60+ Hikers Cited or Warned for Trespassing on Kohala Forest Reserve

More than 60 hikers were either cited or warned today for trespass into the closed Kohala Forest Reserve on Hawai‘i island. A team of eight officers from the DLNR Division of Conservation and Resources Enforcement (DOCARE) wrote citations to 49 adults and gave written warnings to 14 hikers under the age of 18.

Social media has popularized the so-called White Road hike, even though the forest reserve it passes through has been closed since shortly after a 2007 earthquake. DOCARE North Hawai‘i Supervisor Verl Nakama said, “People don’t realize this is a dangerous hike and if you get hurt there’s no cell service and help can be a long ways off.” He hopes people who got citations today, requiring court appearances, will help spread the word that there are numerous, equally as stunning, safe and legal hikes across the state.

This waterflume has been featured as part of the White Road Hike.

For most hikers trespassing into the forest reserve, their destination is a water flume on the Kohala ditch that drops 35 feet into a small, shallow pool. Officers say it’s amazing no one has been hurt sliding down the flume. In addition to trespassing onto closed DLNR lands hikers pass through private land, Dept. of Hawaiian Home Lands (DHHL) property, and across physical features under the jurisdiction of the Dept. Of Agriculture (DOA).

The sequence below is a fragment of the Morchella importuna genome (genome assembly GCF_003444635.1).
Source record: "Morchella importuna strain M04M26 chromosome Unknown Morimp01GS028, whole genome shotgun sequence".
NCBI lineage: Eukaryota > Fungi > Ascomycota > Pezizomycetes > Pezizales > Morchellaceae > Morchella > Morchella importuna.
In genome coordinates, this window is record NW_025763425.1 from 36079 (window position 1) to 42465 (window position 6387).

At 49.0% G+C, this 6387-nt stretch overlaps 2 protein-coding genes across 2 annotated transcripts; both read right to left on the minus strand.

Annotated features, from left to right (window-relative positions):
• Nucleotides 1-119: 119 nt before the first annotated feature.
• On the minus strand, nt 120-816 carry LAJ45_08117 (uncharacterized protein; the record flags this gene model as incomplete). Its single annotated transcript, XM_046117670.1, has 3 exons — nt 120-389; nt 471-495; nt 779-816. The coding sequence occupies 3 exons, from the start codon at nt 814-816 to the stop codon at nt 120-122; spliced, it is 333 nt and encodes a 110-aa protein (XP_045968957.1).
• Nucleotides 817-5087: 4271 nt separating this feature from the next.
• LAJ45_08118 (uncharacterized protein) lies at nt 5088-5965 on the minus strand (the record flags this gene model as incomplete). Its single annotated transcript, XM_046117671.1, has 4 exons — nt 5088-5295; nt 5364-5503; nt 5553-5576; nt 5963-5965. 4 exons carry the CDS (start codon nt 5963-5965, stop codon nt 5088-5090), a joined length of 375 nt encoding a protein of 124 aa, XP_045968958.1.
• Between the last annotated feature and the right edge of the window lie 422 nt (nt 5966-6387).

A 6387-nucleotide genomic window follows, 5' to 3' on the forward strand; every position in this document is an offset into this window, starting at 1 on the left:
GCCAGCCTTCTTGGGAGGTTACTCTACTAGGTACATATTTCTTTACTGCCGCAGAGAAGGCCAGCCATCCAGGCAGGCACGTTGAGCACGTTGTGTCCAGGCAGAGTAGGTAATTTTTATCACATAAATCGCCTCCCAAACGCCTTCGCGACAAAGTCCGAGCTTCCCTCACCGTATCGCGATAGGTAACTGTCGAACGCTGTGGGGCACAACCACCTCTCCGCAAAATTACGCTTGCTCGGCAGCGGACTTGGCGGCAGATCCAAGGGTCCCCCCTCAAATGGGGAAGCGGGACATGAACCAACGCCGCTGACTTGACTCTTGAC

As officers took individuals or small groups of hikers aside to explain why they were being cited, they asked if the trespassers crawled over two locked gates and noticed numerous closed and no trespassing signs? In every instance each hiker said yes, they’d ignored the gates and signs.

DLNR plans to inform travel oriented websites and blogs that post encouragements to ignore the law, to inform their readers that they will be cited if they trespass into the Kohala Forest Reserve and the restricted Kohala watershed. Hunters and others with valid permits from the DLNR Division of Forestry and Wildlife (DOFAW) can legally enter the reserve as long as they are engaged in activity listed on their permits. “Shooting the flume is never one of those activities and is just one of the dangers trespassers don’t often take into account”, according to Nakama. DOCARE plans additional, unannounced sweeps in the future.

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